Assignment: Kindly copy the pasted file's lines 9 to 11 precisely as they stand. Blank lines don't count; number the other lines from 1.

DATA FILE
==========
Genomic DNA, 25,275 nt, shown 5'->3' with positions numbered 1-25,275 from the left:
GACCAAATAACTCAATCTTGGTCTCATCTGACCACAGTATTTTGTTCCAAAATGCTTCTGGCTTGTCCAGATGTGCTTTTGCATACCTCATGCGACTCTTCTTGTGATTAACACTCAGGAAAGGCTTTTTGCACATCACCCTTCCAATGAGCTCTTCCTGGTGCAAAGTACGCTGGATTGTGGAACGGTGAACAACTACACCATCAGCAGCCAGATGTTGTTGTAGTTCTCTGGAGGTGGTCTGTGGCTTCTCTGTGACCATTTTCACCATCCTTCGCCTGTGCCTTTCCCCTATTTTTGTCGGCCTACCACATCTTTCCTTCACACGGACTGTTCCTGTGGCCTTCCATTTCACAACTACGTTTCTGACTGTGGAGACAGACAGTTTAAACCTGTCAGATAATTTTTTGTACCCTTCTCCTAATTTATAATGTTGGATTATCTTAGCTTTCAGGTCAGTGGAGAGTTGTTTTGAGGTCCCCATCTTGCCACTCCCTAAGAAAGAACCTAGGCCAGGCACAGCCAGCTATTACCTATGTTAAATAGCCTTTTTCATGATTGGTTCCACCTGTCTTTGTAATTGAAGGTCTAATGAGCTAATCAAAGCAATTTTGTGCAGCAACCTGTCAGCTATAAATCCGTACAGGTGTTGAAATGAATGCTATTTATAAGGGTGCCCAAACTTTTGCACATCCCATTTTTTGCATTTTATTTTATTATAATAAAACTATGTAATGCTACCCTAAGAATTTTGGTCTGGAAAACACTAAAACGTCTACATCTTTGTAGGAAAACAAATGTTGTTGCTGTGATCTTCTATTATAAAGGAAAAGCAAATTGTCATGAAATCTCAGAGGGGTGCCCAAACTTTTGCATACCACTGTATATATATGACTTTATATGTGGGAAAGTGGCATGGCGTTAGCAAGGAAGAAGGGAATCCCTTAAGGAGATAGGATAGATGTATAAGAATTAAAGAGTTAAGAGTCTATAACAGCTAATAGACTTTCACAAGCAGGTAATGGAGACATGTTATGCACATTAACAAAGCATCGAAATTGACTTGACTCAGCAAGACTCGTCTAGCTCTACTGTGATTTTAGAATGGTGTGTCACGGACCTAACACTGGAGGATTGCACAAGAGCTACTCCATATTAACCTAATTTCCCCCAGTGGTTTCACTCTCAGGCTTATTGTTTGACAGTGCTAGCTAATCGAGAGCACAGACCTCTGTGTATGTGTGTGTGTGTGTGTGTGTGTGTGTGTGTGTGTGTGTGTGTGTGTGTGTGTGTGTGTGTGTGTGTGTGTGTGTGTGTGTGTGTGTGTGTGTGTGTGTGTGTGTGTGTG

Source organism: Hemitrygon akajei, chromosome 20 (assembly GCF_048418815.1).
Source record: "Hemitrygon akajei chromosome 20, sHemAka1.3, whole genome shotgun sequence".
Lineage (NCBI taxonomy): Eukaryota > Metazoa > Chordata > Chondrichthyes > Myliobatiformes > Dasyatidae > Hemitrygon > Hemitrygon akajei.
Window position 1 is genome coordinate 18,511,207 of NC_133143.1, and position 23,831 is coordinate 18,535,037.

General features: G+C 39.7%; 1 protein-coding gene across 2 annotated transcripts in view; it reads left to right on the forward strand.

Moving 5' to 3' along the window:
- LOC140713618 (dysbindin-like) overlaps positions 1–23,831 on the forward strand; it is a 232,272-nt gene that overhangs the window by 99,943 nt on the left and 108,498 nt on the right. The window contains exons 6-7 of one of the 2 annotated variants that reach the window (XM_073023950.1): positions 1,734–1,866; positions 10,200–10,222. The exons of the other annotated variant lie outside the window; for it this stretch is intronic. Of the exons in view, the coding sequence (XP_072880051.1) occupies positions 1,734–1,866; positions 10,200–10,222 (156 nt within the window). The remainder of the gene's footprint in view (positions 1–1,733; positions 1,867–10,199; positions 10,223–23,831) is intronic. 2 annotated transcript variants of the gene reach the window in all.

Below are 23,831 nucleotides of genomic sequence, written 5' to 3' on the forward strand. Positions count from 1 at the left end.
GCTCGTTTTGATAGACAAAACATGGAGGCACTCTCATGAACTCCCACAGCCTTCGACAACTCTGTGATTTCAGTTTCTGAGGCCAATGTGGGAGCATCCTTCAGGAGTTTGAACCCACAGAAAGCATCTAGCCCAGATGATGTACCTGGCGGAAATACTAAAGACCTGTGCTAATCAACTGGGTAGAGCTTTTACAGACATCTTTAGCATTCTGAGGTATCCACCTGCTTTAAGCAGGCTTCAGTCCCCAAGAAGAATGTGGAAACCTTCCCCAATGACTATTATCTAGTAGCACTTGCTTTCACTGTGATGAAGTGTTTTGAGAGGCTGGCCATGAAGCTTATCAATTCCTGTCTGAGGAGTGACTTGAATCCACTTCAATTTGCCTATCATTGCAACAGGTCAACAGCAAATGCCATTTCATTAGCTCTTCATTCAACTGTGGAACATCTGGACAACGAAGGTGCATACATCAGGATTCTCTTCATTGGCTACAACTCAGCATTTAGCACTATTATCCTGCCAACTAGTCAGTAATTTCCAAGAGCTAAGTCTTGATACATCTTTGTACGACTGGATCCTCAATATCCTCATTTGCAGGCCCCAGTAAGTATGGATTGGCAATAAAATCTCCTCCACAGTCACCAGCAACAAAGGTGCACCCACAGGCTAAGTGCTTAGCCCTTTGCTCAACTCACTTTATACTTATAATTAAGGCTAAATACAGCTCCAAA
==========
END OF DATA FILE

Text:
- LOC140713618 (dysbindin-like) overlaps positions 1–23,831 on the forward strand; it is a 232,272-nt gene that overhangs the window by 99,943 nt on the left and 108,498 nt on the right. The window contains exons 6-7 of one of the 2 annotated variants that reach the window (XM_073023950.1): positions 1,734–1,866; positions 10,200–10,222. The exons of the other annotated variant lie outside the window; for it this stretch is intronic. Of the exons in view, the coding sequence (XP_072880051.1) occupies positions 1,734–1,866; positions 10,200–10,222 (156 nt within the window). The remainder of the gene's footprint in view (positions 1–1,733; positions 1,867–10,199; positions 10,223–23,831) is intronic. 2 annotated transcript variants of the gene reach the window in all.

Below are 23,831 nucleotides of genomic sequence, written 5' to 3' on the forward strand. Positions count from 1 at the left end.
GCTCGTTTTGATAGACAAAACATGGAGGCACTCTCATGAACTCCCACAGCCTTCGACAACTCTGTGATTTCAGTTTCTGAGGCCAATGTGGGAGCATCCTTCAGGAGTTTGAACCCACAGAAAGCATCTAGCCCAGATGATGTACCTGGCGGAAATACTAAAGACCTGTGCTAATCAACTGGGTAGAGCTTTTACAGACATCTTTAGCATTCTGAGGTATCCACCTGCTTTAAGCAGGCTTCAGTCCCCAAGAAGAATGTGGAAACCTTCCCCAATGACTATTATCTAGTAGCACTTGCTTTCACTGTGATGAAGTGTTTTGAGAGGCTGGCCATGAAGCTTATCAATTCCTGTCTGAGGAGTGACTTGAATCCACTTCAATTTGCCTATCATTGCAACAGGTCAACAGCAAATGCCATTTCATTAGCTCTTCATTCAACTGTGGAACATCTGGACAACGAAGGTGCATACATCAGGATTCTCTTCATTGGCTACAACTCAGCATTTAGCACTATTATCCTGCCAACTAGTCAGTAATTTCCAAGAGCTAAGTCTTGATACATCTTTGTACGACTGGATCCTCAATATCCTCATTTGCAGGCCCCAGTAAGTATGGATTGGCAATAAAATCTCCTCCACAGTCACCAGCAACAAAGGTGCACCCACAGGCTAAGTGCTTAGCCCTTTGCTCAACTCACTTTATACTTATAATTAAGGCTAAATACAGCTCCAAA